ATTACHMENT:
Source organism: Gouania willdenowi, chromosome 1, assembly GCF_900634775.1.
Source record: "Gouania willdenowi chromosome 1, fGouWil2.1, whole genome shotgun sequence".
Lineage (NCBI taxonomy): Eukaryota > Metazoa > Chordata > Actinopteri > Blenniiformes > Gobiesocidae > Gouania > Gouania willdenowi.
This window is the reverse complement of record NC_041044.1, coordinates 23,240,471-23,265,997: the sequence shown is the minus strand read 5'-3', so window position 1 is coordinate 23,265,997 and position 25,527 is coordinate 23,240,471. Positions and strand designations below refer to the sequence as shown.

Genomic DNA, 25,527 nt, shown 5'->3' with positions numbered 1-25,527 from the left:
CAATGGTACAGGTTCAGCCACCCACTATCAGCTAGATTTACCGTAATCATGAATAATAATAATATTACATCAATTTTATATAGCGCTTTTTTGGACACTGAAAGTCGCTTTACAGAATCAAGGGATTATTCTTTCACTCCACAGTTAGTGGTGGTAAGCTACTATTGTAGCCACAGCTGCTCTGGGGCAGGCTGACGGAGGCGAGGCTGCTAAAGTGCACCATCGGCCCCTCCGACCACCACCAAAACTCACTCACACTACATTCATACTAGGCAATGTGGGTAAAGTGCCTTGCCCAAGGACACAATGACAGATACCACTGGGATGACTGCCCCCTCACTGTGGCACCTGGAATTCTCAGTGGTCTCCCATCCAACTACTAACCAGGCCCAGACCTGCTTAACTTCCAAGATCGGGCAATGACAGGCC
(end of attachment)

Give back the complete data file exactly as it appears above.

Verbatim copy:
Source organism: Gouania willdenowi, chromosome 1, assembly GCF_900634775.1.
Source record: "Gouania willdenowi chromosome 1, fGouWil2.1, whole genome shotgun sequence".
Lineage (NCBI taxonomy): Eukaryota > Metazoa > Chordata > Actinopteri > Blenniiformes > Gobiesocidae > Gouania > Gouania willdenowi.
This window is the reverse complement of record NC_041044.1, coordinates 23,240,471-23,265,997: the sequence shown is the minus strand read 5'-3', so window position 1 is coordinate 23,265,997 and position 25,527 is coordinate 23,240,471. Positions and strand designations below refer to the sequence as shown.

Genomic DNA, 25,527 nt, shown 5'->3' with positions numbered 1-25,527 from the left:
CAATGGTACAGGTTCAGCCACCCACTATCAGCTAGATTTACCGTAATCATGAATAATAATAATATTACATCAATTTTATATAGCGCTTTTTTGGACACTGAAAGTCGCTTTACAGAATCAAGGGATTATTCTTTCACTCCACAGTTAGTGGTGGTAAGCTACTATTGTAGCCACAGCTGCTCTGGGGCAGGCTGACGGAGGCGAGGCTGCTAAAGTGCACCATCGGCCCCTCCGACCACCACCAAAACTCACTCACACTACATTCATACTAGGCAATGTGGGTAAAGTGCCTTGCCCAAGGACACAATGACAGATACCACTGGGATGACTGCCCCCTCACTGTGGCACCTGGAATTCTCAGTGGTCTCCCATCCAACTACTAACCAGGCCCAGACCTGCTTAACTTCCAAGATCGGGCAATGACAGGCC